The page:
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The Technical Imaging Press Association (TIPA) has just announced the winners of its 2022 World Awards. Even if you haven’t heard much about the association, you’ve likely seen its logo and “award winning” pop up in advertising for camera gear over the past 30 years. 

What are the TIPA awards?

The TIPA World Awards are presented by the Technical Imaging Press Association, a group of 26 independent photography magazines from around the world. (In the US, Rangefinder and Digital Imaging Reporter are members.) The group has been giving out its awards since 1991.

Of course, over the years the categories have changed somewhat. Originally, they celebrated film cameras and film stocks, before transitioning to DSLRs and then mirrorless cameras. For 2022, for example, the aard categories were updated to remove the “Expert” tier of gear and combine the three APS-C categories down to one, while adding the Best Rangefinder Camera, Best Micro Four Thirds Camera, and Best Camera Innovation categories, and splitting Best Professional Hybrid Camera into 4K and 8K sub-categories.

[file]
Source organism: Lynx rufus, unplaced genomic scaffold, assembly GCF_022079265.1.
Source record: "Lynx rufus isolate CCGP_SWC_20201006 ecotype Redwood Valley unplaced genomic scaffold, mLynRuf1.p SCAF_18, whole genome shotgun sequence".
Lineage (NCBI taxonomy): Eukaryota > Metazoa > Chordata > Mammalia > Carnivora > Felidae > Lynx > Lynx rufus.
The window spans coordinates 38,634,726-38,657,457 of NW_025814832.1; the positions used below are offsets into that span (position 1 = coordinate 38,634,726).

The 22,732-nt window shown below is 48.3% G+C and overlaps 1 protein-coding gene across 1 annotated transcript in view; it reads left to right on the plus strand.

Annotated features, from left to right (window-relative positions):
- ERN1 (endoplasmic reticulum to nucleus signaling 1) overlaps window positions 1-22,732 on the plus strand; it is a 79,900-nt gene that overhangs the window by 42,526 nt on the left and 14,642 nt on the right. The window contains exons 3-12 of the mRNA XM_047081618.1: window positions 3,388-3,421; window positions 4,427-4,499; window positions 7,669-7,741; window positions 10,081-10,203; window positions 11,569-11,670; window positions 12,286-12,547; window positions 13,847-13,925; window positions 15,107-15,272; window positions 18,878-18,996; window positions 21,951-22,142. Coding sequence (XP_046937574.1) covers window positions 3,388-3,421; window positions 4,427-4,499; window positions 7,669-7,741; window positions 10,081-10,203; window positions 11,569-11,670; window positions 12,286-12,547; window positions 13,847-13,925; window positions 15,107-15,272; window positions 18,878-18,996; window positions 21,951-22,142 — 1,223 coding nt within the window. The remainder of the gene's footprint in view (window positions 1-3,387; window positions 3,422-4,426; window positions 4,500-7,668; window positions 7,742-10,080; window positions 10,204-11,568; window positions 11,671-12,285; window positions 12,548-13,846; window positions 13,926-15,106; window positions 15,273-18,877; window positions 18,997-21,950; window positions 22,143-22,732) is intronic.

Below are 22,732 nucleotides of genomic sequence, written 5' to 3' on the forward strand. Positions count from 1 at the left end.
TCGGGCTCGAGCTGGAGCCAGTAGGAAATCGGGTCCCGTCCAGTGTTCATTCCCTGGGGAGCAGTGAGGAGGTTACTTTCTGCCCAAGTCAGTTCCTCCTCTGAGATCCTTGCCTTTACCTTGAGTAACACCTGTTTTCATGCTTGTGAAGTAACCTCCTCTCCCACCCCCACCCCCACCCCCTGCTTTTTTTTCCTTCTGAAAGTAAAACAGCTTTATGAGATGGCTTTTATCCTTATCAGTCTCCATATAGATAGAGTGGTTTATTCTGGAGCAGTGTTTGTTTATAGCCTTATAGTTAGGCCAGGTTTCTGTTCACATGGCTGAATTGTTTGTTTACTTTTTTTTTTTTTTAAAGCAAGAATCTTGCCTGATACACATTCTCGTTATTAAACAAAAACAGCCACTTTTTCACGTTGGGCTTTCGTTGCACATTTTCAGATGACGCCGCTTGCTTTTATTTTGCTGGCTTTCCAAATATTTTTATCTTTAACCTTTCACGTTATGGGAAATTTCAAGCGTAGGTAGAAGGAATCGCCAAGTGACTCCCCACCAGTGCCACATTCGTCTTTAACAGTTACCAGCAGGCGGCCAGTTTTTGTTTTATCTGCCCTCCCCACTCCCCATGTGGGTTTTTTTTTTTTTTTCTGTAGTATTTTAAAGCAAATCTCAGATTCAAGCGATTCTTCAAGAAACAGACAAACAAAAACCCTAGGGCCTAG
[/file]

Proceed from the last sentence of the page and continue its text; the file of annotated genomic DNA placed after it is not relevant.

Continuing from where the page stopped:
While this kind of shuffling and adding niche categories could make it easier for companies to win awards (which is a fair criticism), we feel the categories are also a reasonable reflection of the state of the industry. APS-C cameras simply aren’t as relevant as they were five years ago—though with Canon’s announcement of the R7 and R10, that may change.

Do these awards matter?